I Love and Hate Them Community Declarations against FGM!

2182 7

So far I have attended and witness several community public declarations against FGM in different communities within Kenya. The singing, dancing and feasting that normally accompanies them brings joy and togetherness and it’s all enjoyable.Community members forget all their problems for a moment and are united for a common cause; protecting the girl child from FGM and other forms of GBV. But the question begs what happens prior to and after these declarations?

A public declaration is just like a university/college graduation. The amount of merry and joy accompanying the ceremony does not influence the grade you get. In reality the grade is determined by the cumulative effort over the period of study. You may forget and make merry at the graduation day but the hard reality will eventually sink after all the merry is gone.

Same theory applies in the public declarations the success of the function may be seen at the face value to mean the number of community members, elders, religious leaders, government officials, media houses, name them; who turned up for the event. But in real sense the build-up is key.

Actualization of these declarations and what happens afterwards largely depends on how many community dialogues, sensitization’s and build-up activities have been successfully held prior to the big day. But in most cases we tend to put a lot of focus on the big day and totally forget the buildup activities and what happens after the dust settles down in terms of follow-up activities.

In my view it’s time we invested more resources in the build-up activities culminating in public declarations and the follow up/implementation of the promises thereafter. This will not only increase efficiency but also ensure actualization of the declaration promises………

Remember united we shall make this world a better place for women, girls and all of us.



Tony Mwebia

Tony Mwebia

Gender Equality Advocate, Writer, Activist & Consultant

There are 7 comments

  1. Avatar

    True that about the article
    It also.take s me back ARP’s that have happened since time immemorial and there is still no change. Long term tapping to the mind of the entire community is pretty much necessary than few days events involving a section of the community.

  2. Avatar

    Totally agree! When we first started with ARP,s in Pokot I kept hearing how this action had been held severally by high profile organisations where they rolled into town, took girls for a “camp”, they “graduated” then when the organisation left, the same girls went to have FGM performed wearing the very same T.shirts they wore for the ARP.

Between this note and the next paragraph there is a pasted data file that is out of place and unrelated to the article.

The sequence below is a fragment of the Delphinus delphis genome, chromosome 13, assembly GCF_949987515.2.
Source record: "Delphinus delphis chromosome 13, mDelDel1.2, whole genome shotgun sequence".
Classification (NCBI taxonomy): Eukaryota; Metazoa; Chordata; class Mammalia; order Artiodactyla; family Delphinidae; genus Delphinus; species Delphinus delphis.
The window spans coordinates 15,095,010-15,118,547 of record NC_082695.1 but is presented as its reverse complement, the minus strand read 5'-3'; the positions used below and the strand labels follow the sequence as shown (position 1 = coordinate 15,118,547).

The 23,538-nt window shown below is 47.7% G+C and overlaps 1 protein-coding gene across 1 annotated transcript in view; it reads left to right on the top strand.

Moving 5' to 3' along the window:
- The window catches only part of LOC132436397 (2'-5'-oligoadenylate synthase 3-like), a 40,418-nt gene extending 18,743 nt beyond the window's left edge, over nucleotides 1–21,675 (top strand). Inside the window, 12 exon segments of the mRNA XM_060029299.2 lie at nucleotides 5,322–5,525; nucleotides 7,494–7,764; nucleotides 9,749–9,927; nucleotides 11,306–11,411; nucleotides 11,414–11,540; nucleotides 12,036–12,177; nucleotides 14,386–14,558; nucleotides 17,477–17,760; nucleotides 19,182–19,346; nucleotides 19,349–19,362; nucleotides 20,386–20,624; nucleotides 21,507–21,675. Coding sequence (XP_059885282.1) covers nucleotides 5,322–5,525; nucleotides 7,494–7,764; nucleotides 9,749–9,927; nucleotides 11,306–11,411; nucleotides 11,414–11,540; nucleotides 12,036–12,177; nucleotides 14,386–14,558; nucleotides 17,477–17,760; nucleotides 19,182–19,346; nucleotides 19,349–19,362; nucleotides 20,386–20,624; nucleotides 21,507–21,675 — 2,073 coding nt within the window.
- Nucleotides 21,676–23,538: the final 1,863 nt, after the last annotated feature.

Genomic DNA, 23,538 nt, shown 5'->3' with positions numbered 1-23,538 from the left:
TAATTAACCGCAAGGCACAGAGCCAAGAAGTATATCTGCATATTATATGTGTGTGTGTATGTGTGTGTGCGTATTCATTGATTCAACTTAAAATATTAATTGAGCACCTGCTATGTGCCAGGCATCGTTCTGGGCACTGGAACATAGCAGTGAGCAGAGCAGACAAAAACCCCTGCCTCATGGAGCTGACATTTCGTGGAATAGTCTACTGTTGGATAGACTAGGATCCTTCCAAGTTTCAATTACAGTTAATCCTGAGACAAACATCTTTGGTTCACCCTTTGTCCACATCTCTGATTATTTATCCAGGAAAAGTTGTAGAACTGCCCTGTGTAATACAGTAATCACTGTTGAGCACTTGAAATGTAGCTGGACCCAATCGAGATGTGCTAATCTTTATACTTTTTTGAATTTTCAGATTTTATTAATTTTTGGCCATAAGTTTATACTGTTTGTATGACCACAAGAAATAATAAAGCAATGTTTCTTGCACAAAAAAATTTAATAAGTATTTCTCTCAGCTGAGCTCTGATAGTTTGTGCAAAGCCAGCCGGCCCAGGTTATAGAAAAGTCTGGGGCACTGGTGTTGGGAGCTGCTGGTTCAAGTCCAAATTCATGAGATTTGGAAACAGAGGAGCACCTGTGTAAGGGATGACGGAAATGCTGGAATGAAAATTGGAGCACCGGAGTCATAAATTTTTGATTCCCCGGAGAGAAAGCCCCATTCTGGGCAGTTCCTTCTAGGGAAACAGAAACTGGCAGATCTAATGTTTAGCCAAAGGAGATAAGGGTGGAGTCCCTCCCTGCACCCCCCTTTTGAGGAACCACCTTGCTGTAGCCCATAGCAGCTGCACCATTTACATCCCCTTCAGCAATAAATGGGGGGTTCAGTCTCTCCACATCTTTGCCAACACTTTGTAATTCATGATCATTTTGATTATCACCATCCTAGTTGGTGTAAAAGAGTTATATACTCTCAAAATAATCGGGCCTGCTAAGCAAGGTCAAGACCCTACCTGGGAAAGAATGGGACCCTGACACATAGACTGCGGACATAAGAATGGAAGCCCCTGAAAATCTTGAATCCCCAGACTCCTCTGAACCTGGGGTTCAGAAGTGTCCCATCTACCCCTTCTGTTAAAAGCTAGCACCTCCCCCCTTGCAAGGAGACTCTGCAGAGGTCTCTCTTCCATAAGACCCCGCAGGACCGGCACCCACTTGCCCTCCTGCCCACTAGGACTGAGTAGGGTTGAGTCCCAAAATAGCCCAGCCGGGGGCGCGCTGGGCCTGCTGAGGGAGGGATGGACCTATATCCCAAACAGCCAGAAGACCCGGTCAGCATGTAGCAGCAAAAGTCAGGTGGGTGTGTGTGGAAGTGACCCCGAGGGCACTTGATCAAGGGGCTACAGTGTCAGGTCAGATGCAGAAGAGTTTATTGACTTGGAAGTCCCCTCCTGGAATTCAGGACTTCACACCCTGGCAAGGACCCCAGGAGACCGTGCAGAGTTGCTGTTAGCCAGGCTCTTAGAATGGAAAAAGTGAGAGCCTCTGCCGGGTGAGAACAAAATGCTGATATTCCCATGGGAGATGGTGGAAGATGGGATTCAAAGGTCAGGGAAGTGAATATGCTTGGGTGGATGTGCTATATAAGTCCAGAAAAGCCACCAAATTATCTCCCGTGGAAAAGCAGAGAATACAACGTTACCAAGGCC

Our most recent ARP was held in Muino, a remote area with high rates of FGM.
    This event took place following a year of community mobilisation. On Feb 6th. ’17, World Zero FGM day, @beyond_fgm held a big day of sensitisation/awareness raising in the main village on market day, led by the Chiefs. In October we held a 3 day seminars and workshops with nearly 80 TBA,s (local midwives), when 8 circumcisers came out and declared to abandon the practice . In November we held another 3 day forum with well over 100 men , sensitising and demonstrating exactly what happens to a girl during FGM and subsequent problems in childbirth. Feedback was amazing in that the men were very sympathetic towards women and girls who undergo FGM and suffering involved. They declared they had no idea prior to said forum.
    This serious robust groundwork lead to one of our most successful ARP,s thus far (since 2010) when 350 girls attended a week of seminars and workshops and took part in a massive ARP which gained much public engagement since this was held on market day. We received very good media coverage.
    Of course we must now do the necessary follow up to ensure the community accepts that FGM must end and girls be allowed to continue education and chose their own path in life.

  3. Avatar

    You really make it seem so easy with your presentation but I find this topic to be actually something which I think I would never understand. It seems too complex and very broad for me. I am looking forward for your next post, I will try to get the hang of it!


Leave a comment

Your email address will not be published. Required fields are marked *

Your MessagesYour Name * Your Email * Your Website

Related Post

Religious leaders and FGM

Posted by - January 4, 2019 6
Happy New year!                                On 10th and 11th December 2018 I was privileged to sit down at the National religious leaders…